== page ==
If you’re trying to get pregnant – and you’ve been trying for a while – you’ll know all about the importance of tracking your ovulation and understanding your menstrual cycle hormones.
But ovulation is just one of the menstrual cycle phases – and if you want to be able to pinpoint the precise date of ovulation in advance, it helps to understand the cycle as a whole.
If you're wondering how long the average how long is a menstrual cycle is, this article dives into the details you need to know and shows you what the important signs to watch out for are when it comes to your fertility.
But before getting started, let’s discuss something that’s on a lot of message boards at the moment: cervical mucus.
Why is cervical mucus important – and what can it tell you about your cycle?
Cervical mucus is fluid that’s released by the cervix into your vagina – and this mucus changes in consistency and volume throughout your menstrual cycle:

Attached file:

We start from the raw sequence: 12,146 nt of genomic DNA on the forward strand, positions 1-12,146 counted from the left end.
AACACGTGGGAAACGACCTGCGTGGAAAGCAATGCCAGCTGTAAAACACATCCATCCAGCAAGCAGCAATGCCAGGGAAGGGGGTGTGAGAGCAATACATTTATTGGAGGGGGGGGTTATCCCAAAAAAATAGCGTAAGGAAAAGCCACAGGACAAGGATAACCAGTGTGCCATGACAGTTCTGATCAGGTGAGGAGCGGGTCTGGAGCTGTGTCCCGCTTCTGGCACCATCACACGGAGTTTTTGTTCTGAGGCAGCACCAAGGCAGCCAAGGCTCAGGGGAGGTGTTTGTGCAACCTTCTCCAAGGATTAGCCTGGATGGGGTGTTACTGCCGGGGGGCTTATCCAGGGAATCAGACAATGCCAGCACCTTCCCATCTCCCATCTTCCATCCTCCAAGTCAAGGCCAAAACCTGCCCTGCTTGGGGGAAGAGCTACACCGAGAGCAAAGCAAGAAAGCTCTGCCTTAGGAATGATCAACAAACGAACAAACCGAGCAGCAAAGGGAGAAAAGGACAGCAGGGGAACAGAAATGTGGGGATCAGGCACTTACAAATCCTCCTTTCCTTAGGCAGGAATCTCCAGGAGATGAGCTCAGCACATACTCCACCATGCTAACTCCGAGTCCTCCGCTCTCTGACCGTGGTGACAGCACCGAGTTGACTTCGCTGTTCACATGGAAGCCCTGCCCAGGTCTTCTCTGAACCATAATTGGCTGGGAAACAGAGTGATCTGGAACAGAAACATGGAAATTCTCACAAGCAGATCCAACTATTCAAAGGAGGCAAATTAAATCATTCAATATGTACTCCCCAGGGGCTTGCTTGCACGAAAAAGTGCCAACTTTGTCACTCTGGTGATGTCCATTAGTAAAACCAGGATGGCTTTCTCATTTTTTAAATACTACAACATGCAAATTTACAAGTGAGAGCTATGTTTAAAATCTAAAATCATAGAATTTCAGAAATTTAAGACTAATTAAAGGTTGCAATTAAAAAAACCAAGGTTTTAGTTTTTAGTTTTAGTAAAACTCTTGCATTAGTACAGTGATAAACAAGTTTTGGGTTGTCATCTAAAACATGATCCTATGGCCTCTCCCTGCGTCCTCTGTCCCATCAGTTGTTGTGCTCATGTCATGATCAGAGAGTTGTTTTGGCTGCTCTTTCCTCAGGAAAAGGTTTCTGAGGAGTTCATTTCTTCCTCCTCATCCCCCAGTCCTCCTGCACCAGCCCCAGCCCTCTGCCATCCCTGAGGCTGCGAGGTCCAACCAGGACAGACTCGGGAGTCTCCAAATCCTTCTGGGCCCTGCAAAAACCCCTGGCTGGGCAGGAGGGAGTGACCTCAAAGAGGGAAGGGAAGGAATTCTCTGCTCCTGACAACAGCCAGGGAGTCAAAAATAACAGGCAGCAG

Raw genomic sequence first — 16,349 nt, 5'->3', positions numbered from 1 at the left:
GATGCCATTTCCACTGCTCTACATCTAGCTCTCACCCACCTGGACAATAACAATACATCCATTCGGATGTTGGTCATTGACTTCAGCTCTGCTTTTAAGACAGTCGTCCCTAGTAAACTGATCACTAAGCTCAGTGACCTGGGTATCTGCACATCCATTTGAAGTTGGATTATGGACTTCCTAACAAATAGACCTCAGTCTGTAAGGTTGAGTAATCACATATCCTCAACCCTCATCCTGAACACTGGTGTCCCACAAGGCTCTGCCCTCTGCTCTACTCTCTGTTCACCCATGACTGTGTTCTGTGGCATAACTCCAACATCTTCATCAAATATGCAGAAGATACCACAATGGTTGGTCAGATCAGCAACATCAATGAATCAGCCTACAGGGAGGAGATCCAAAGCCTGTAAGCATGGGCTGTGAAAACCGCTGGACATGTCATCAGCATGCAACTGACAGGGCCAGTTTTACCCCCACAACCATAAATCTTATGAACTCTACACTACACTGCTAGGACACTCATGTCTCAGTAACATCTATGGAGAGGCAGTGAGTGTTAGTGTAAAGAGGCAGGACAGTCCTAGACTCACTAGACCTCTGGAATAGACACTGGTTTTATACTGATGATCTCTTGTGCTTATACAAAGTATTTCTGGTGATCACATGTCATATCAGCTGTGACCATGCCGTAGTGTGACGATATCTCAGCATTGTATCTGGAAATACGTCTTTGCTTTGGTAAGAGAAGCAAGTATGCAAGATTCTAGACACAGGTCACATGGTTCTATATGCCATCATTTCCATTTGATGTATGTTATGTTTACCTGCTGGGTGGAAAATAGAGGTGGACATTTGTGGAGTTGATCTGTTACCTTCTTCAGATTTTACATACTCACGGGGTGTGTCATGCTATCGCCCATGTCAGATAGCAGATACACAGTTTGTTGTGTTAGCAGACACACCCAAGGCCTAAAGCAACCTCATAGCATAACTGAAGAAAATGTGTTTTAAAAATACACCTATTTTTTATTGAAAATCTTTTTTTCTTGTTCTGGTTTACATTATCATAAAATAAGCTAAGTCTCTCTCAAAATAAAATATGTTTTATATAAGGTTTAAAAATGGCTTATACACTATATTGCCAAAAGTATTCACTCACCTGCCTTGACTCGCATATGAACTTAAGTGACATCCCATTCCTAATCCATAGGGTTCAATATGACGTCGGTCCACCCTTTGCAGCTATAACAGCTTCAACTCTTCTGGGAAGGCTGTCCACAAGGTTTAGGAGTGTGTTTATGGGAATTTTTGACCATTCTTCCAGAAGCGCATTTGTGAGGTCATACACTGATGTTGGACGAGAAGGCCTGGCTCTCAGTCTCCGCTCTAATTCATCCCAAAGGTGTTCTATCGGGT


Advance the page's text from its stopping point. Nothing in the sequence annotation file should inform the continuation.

- After ovulation, your cervical mucus will be sticky and thick – to stop sperm (and anything else) from getting in.
- It will then go through other stages of consistency – dry/sticky, then creamy, then wet and watery – until it has the consistency and colour of raw egg whites (slippery, stretchy, clear/white).
- When it has this “egg white” consistency, it’s known as “egg white cervical mucus” (or EWCM), and it means ovulation is approaching. EWCM helps sperm swim up into the uterus, and it also protects the sperm from the acidic conditions of your vagina.
Checking your cervical mucus for signs of impending ovulation isn’t fail-safe, of course – and some women feel a bit squeamish about touching their vaginal discharge every day. But you might find it useful (and interesting!) to check for EWCM while also using ovulation predictor tests.
What is the menstrual cycle?
The rise and fall of estrogen are what makes the menstrual cycle happen. This is a natural change that occurs in the female reproductive system. The menstrual cycle happens in order to produce oocytes and prepare the uterus for a potential pregnancy.